Coca-Cola is undisputedly an iconic brand. The fierce logo, instantly recognisable font, ever-so-particular colour palette – and, of course, that '90s Diet Coke ad. But the beverage giant just masterminded a campaign that's left many creatives scratching their heads in bewilderment. We're with them on this.
The furore focuses on a poster advertising a Zero Sugar version of Cherry Coke, which raises an abundance of puzzling questions with its choice of words. It seems Coca-Cola has missed the mark on this one (which won't make it onto our poster designs roundup). Can you spot the problem?
Copywriter Vikki Ross posted the confusing poster (above) on Twitter (opens in new tab), simply commenting: "Um. I have some questions". With a campaign title of 'Zero Words', the wordplay should be immediately obvious, and pretty witty, right? Well, no, actually, as it turns out. It seems the problem is in the application, as the resulting Twitter thread exploded with creatives picking the poster apart. As one reply stated, "That’s a lot of words for zero words!"
Um, I have some questions pic.twitter.com/eokl4c9GfkJune 20, 2022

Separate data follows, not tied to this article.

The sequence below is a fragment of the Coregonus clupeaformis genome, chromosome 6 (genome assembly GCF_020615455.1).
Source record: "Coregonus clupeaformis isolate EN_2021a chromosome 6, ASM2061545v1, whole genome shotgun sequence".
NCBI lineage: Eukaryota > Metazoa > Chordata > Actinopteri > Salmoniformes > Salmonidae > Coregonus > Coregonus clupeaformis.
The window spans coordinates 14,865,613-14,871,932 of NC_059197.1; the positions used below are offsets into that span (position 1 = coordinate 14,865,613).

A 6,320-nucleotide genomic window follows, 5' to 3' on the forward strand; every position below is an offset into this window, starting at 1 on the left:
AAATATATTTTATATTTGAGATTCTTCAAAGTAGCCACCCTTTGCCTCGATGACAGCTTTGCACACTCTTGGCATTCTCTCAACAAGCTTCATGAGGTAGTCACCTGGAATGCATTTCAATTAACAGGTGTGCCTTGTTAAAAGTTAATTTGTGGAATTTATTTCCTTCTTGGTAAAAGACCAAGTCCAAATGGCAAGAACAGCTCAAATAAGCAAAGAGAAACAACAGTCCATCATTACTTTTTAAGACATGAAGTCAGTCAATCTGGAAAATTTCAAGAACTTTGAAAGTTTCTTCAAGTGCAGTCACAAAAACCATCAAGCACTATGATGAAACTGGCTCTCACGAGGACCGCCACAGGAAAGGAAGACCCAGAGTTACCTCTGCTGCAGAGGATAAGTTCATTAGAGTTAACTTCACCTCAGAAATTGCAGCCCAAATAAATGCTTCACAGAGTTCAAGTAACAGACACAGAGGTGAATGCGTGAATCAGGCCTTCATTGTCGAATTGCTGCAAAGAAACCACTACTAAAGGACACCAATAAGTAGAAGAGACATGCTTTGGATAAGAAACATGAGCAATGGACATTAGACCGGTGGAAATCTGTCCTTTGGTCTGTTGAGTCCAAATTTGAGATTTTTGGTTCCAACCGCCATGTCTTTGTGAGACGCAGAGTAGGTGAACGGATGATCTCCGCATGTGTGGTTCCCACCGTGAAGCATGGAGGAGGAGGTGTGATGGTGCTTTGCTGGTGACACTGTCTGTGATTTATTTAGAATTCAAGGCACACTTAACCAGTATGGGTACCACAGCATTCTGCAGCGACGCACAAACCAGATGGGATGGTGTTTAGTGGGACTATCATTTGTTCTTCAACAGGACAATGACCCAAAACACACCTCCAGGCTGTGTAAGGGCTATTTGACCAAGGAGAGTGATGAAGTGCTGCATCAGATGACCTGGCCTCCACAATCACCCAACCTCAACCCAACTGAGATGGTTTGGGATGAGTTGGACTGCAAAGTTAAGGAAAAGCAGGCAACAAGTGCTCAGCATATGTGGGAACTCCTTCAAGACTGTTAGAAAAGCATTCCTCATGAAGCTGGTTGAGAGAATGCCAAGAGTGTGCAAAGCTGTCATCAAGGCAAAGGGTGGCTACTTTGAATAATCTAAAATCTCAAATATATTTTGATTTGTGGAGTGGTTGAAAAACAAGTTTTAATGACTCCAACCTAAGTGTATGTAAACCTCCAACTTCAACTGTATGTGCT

"Why did you write anything if you have zero words? Why did you cross it out? Why didn't you try to find words that’d be work? Why did you put ZERO SUGAR at the top when it’s on the label?" asked Ross.
All valid questions, we agree. Replies ranged from wondering how it got through planning, suggestions of how it could have been done better and, our personal favourite: "It’s like people who think they can get away with telling a bad joke by saying, “I was going to say (they say bad joke) but decided not to."
We're also massively distracted by the uneven placement of the graphics on each side of the bottle. As far as we understand, the campaign is aiming to get Gen Z-ers to use digital stickers on social media, which explains the random placement. But without context, it looks like lazy design that sends our need for balance into overdrive.
So, it's a 'must try harder' for Coca-Cola on this one. We recommend they pay attention to this week's standout campaign – a genius billboard, which uses its natural surroundings to fill in exquisite detail as the sun sets over the sea.